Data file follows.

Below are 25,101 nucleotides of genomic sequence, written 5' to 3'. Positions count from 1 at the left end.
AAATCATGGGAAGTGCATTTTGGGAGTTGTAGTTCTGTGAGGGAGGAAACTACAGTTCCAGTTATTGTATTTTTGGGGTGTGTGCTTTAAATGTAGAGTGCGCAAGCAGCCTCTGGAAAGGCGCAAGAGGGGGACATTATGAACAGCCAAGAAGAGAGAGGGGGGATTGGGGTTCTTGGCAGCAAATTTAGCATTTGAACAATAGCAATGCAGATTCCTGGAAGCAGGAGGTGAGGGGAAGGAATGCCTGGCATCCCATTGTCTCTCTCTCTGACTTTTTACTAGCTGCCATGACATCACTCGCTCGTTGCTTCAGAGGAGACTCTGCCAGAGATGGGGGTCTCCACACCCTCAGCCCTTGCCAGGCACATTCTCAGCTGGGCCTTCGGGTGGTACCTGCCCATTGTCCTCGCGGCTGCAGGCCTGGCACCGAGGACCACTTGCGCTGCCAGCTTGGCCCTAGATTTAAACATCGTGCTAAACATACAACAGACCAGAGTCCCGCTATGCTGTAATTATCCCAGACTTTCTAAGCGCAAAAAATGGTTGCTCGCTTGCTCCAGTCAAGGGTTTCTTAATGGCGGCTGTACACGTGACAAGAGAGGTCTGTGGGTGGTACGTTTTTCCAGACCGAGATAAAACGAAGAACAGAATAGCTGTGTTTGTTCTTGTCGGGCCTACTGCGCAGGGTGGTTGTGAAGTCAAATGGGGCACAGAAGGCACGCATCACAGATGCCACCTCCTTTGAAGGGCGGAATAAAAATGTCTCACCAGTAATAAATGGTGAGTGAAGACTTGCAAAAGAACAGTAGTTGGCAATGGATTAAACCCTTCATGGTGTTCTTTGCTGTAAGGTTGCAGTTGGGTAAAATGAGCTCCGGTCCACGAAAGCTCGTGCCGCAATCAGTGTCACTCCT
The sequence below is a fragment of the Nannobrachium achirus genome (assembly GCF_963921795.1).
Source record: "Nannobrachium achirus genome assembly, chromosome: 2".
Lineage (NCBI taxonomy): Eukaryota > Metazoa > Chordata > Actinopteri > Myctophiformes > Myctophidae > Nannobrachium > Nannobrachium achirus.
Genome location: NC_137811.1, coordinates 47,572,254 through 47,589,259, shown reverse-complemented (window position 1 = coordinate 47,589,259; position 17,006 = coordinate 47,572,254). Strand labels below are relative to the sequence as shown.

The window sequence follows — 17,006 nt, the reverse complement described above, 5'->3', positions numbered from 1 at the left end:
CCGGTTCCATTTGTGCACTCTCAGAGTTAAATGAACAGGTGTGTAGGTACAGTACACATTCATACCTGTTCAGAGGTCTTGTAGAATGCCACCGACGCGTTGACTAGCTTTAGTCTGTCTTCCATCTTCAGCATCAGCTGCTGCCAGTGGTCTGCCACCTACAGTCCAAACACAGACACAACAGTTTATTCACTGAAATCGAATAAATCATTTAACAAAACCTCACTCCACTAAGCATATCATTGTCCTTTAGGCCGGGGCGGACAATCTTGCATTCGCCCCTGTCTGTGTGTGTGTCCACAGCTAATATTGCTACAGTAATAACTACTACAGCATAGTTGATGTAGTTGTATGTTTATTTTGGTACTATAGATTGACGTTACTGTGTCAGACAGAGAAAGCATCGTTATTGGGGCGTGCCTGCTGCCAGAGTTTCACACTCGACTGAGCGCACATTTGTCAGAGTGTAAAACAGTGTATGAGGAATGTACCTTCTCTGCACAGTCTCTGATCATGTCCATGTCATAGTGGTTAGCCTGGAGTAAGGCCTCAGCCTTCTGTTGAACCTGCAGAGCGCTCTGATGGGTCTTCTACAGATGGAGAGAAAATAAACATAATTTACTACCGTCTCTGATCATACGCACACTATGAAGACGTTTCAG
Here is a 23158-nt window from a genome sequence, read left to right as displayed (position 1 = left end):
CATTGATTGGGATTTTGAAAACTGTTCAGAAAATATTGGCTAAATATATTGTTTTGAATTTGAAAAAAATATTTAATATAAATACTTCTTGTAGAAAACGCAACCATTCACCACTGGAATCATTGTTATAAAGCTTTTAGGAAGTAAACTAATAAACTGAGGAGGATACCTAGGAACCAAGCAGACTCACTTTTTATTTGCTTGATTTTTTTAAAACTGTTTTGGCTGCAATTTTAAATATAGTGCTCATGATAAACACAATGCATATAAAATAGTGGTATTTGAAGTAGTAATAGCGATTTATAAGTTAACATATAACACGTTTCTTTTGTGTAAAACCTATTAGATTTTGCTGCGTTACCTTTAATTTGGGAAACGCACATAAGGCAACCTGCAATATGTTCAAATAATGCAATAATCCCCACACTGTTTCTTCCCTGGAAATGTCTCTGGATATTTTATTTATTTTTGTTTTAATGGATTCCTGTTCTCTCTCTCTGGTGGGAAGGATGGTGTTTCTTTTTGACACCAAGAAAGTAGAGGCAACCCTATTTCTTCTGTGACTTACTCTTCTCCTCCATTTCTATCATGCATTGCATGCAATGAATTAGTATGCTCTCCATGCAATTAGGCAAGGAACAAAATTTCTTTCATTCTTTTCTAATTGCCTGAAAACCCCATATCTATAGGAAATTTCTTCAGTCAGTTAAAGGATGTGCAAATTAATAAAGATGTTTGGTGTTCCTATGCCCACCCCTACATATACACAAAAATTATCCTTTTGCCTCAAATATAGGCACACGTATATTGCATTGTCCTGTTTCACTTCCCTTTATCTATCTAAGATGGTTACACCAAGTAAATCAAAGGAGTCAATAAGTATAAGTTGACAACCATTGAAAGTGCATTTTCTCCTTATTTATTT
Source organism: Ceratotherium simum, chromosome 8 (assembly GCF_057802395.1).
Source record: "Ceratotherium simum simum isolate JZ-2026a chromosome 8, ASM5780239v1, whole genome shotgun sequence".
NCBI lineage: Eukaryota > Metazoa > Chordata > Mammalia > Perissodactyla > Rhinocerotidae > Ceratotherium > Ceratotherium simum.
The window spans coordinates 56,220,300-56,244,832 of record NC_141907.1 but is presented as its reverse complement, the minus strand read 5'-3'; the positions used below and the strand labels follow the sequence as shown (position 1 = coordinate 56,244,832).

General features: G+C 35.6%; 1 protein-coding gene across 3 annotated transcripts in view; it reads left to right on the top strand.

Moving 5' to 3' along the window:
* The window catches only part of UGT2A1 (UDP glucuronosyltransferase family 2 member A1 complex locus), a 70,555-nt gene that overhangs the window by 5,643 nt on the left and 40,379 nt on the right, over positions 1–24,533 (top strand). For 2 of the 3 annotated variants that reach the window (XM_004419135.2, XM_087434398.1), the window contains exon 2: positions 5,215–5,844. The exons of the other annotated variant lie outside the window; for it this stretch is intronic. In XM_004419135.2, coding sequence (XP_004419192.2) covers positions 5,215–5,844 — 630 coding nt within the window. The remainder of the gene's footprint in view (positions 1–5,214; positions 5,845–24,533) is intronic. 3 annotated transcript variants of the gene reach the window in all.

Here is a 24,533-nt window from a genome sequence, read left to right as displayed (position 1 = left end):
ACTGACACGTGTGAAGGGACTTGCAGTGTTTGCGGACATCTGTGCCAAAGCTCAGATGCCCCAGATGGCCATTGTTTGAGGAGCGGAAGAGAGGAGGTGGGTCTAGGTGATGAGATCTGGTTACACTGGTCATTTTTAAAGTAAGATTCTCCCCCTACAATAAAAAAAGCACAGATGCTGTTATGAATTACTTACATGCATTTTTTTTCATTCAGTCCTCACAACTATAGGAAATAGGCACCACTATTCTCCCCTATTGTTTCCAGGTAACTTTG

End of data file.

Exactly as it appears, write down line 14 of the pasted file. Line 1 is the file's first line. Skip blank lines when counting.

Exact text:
The window spans coordinates 56,220,300-56,244,832 of record NC_141907.1 but is presented as its reverse complement, the minus strand read 5'-3'; the positions used below and the strand labels follow the sequence as shown (position 1 = coordinate 56,244,832).